How do we measure word-of-mouth? How do we measure brand-building? Not by awareness.
We are all aware of BP (British Petroleum), but how strong is their brand after the oil pipeline catastrophe? How do we measure our exterior advertising? How do we measure our company president in a room full of prospects? Certainly not by number of business cards collected. We want to know how far he or she has moved a prospect down the sales funnel.
Social media needs to be viewed in the same light. We shouldn't measure social media within the social media channels with Likes and Retweets. Those need to be connected to what the effort cost and what it brought in. Profits.
How well does it engage the prospect? How much value does it provide? Ultimately, how well does it bring in leads? If money is to be spent on social media as part of the marketing plan, it needs to be measured or it will certainly die a slow and misinformed death.
If you are trying to get leads through social media, then you can measure cost per lead, and then maybe, cost per acquisition. As the business value happens on the website and through the email list, measurement should take place there.
Social media posts can be tagged and tracked and followed with Google Analytics. This data can be used to help us measure content, target, channel and process effectiveness.
Nichole Kelly, author of "How to Measure Social Media", says that if you aren’t measuring your social media, your ROI is almost certainly negative. Measure it on balance of profits and expenses and you can turn that around.
Let’s Get Really Social!
Image source: unknown
Near Field Communications, or NFC, is the real-life version of a Minority Report-like future where ad panels recognized the character played by Tom Cruise, offering tailored products as he walked past.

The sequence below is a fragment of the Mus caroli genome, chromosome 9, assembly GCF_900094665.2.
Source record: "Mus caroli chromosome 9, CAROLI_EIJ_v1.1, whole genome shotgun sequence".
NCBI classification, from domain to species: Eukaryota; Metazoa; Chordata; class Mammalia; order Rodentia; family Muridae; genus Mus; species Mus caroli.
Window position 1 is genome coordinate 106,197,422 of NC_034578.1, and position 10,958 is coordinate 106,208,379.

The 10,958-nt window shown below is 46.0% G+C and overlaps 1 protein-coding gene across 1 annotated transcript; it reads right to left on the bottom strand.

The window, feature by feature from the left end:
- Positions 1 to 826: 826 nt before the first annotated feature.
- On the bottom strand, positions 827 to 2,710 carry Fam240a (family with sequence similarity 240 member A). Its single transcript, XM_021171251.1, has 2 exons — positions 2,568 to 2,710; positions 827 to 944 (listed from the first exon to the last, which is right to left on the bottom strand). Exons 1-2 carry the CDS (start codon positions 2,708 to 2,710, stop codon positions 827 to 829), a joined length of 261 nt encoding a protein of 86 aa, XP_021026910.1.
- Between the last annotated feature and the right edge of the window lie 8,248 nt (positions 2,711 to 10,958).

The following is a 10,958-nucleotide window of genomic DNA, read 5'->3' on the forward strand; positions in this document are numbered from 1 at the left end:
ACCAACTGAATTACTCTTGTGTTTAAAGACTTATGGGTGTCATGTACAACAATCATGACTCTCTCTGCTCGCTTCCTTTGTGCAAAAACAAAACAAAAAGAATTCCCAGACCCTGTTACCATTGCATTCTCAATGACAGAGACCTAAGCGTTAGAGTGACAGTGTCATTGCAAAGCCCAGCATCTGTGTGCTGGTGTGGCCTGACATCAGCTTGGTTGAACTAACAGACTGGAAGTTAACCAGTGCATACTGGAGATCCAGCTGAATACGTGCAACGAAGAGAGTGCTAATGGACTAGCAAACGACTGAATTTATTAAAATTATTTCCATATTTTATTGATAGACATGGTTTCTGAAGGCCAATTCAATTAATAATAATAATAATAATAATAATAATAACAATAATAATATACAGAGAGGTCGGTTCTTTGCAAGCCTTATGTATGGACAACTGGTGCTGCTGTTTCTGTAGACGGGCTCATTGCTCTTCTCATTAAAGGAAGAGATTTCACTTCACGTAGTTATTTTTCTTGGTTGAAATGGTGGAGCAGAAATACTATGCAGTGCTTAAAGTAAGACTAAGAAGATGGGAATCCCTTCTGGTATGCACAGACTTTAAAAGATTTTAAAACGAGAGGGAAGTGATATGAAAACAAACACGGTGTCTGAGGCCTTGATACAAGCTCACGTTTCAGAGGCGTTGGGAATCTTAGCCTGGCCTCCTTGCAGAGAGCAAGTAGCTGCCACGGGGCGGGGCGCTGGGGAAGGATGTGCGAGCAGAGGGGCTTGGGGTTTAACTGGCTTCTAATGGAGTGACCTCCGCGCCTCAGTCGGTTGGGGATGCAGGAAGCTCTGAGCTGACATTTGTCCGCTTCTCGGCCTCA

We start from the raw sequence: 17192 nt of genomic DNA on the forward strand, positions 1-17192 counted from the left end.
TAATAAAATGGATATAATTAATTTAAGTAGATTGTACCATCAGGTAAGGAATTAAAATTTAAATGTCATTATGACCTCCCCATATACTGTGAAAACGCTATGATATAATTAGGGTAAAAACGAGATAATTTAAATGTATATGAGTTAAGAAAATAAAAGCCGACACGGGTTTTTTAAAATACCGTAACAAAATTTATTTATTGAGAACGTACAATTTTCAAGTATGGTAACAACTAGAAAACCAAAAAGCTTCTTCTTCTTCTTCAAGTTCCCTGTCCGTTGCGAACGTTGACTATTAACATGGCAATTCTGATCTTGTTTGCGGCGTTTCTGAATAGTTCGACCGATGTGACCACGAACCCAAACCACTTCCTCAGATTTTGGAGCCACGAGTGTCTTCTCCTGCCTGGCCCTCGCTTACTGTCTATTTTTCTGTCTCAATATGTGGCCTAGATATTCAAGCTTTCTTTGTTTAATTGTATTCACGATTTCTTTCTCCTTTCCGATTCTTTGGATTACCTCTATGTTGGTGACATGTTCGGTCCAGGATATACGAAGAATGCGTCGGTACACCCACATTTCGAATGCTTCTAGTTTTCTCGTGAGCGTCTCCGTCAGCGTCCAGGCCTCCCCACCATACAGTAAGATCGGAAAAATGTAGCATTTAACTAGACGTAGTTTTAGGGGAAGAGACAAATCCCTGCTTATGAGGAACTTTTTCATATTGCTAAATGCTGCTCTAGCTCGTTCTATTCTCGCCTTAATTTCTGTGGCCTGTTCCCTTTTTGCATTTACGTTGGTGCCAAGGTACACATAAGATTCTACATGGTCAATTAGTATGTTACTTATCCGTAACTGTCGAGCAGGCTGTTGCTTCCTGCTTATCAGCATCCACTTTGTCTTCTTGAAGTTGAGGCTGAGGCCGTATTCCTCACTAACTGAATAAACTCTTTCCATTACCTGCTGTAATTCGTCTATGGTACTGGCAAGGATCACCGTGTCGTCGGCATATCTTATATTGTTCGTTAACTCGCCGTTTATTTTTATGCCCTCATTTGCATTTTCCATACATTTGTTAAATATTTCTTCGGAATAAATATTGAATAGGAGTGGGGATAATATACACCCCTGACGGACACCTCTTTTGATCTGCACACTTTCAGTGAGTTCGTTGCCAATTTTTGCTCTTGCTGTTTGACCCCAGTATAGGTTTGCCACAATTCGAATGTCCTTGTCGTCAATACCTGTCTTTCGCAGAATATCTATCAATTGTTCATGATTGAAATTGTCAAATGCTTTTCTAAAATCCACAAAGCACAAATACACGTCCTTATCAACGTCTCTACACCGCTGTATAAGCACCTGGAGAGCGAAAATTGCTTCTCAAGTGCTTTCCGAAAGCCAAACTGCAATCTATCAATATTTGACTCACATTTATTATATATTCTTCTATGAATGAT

NFC works via a close-range radio signal, providing contactless communication between devices like smart phones and tablets, or between a device and an NFC chip, or tag. These tags can both deliver AND receive information from your phone.
Uses are endless, from paying for your coffee at Starbucks to getting more information about a product on a shelf.
By taking advantage of the cool new things NFC can bring us, we also open the door to everything from text messages from brands we walk by, to apps triggered on our phones urging us to look at them, to a cereal box calling us by name because we Liked the brand on Facebook.
Information can now be perfectly tailored to you. That means you might get all the nutrient and health benefits from a fruit drink while your spouse may get messaging about getting nutrients quickly on the go; the former because he has searched Google for dieting, and the latter because she is a senior executive with a full schedule.
You could tap your phone to a pair of jeans that you are considering buying and your friends will all get the message. You could instantly Like the brand by swiping a tag behind a Facebook icon. You could swipe an NFC tag to let your friends know that you have arrived somewhere.
Car manufacturers are looking at using NFC to unlock your door and start your car. You could pull up to an NFC tag on a pole and get directions to the nearest gas station or Subway. Other cool uses include linking your headset or printer to your phone with just a touch, or getting premium tour information at a museum with a wave of your phone.
Some hospitals use NFC to tag patients, allowing doctors and nurses to access patient specifics. Another very cool use is called SleepTrak. You strap a small device to your arm to monitor your sleep and then tap the device to your phone to upload to the app for analysis.